García had been accused of taking bribes from a Brazilian construction company during his presidency, and police had orders to arrest him Wednesday. But when they arrived at García's home, the ex-president went into his bedroom and shot himself in the head, The New York Times reports via a Peruvian radio station. He was taken to the hospital, where García's personal secretary and the current president of Peru later confirmed he had died.

When police arrived at García's house Wednesday morning, he reportedly told them he was going to call his lawyer and shut himself in his room. Police then heard a shot and found García inside the room with a seemingly self-inflicted gunshot wound to the head, The Guardian reports via local journalists. He was taken to a hospital around 6:45 a.m., where Peru's health minister said García was in "very serious" condition. He died after being resuscitated multiple times.

García led Peru from 2006 to 2011, and, along with three other past presidents, has been tied to a bribery scandal involving Brazilian construction magnate Odebrecht. The company admitted it paid $800 million to several Latin American leaders to secure building contracts in a 2016 plea deal with the U.S. Justice Department. García had maintained his innocence even as fellow former President Pedro Pablo Kucyznski was detained last week over the Odebrecht scandal, per The Associated Press. Kathryn Krawczyk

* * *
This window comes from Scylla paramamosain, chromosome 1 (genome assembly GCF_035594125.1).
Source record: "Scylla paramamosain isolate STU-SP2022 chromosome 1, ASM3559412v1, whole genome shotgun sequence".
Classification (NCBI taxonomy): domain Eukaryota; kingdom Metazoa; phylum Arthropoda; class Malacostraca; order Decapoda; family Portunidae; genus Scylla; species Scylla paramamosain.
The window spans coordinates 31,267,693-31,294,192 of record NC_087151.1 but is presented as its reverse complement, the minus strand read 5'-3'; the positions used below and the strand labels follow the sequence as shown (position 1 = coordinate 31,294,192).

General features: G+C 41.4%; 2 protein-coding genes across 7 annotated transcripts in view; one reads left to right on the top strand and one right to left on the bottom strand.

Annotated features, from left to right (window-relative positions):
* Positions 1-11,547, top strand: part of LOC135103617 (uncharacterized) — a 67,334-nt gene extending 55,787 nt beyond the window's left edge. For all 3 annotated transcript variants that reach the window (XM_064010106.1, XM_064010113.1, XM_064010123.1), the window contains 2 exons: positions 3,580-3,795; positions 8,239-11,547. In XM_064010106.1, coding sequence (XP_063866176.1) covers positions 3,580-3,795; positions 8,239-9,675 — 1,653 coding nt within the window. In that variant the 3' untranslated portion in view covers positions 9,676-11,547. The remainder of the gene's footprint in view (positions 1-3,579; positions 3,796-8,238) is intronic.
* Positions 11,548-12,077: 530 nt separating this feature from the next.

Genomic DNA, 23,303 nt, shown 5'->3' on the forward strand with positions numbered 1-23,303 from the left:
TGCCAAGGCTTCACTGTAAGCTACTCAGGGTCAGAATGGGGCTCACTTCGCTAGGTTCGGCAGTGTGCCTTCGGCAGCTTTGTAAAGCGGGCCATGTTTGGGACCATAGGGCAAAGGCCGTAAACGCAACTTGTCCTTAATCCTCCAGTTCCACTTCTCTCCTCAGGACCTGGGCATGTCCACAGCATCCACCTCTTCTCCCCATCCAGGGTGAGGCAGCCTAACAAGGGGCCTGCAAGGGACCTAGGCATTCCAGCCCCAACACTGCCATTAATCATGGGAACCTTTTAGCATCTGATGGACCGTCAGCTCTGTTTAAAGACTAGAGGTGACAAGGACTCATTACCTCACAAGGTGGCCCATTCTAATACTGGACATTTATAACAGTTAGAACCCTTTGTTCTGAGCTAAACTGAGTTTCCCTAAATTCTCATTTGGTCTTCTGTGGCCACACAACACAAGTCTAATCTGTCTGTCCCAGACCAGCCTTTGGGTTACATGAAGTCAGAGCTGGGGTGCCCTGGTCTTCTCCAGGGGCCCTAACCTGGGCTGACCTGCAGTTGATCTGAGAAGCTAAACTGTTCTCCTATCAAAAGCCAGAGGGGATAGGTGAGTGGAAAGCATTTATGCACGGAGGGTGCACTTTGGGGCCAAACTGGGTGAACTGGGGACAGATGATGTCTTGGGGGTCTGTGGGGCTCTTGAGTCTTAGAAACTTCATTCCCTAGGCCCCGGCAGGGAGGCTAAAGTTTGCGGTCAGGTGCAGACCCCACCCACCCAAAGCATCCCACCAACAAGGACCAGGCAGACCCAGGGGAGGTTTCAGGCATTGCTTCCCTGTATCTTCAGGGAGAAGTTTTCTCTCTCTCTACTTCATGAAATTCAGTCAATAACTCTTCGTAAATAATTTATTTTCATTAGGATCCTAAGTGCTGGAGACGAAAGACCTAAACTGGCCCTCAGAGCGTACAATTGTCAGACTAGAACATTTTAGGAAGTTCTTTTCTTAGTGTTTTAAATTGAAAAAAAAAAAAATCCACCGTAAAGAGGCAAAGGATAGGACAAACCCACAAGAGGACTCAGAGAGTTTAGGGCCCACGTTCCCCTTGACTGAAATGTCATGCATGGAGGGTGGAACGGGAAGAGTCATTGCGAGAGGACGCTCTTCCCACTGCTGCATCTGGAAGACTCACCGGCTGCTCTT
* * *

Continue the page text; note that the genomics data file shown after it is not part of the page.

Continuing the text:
April 12, 2019

International Criminal Court judges have sided with President Trump and rejected their own prosecutor's request.

In a Friday decision nearly 18 months in the making, three ICC judges unanimously rejected ICC prosecutor Fatou Bensouda's request to probe U.S. troops for possible war crimes committed in Afghanistan. The judges agreed there was "reasonable basis" to investigate American troops for the crimes, but ultimately said "current circumstances" in Afghanistan would make "prospects for a successful investigation and prosecution extremely limited."

The White House released a statement praising the decision as a "major international victory" because the U.S. already "holds American citizens to the highest legal and ethical standards."

The Trump administration has repeatedly criticized the ICC, with National Security Adviser John Bolton saying last year America would sanction the court if it investigated U.S. actions in Afghanistan. Secretary of State Mike Pompeo recently said he'd begin denying visas to anyone considering investigating U.S. citizens for war crimes, as apparently happened to Bensouda. Kathryn Krawczyk

March 28, 2019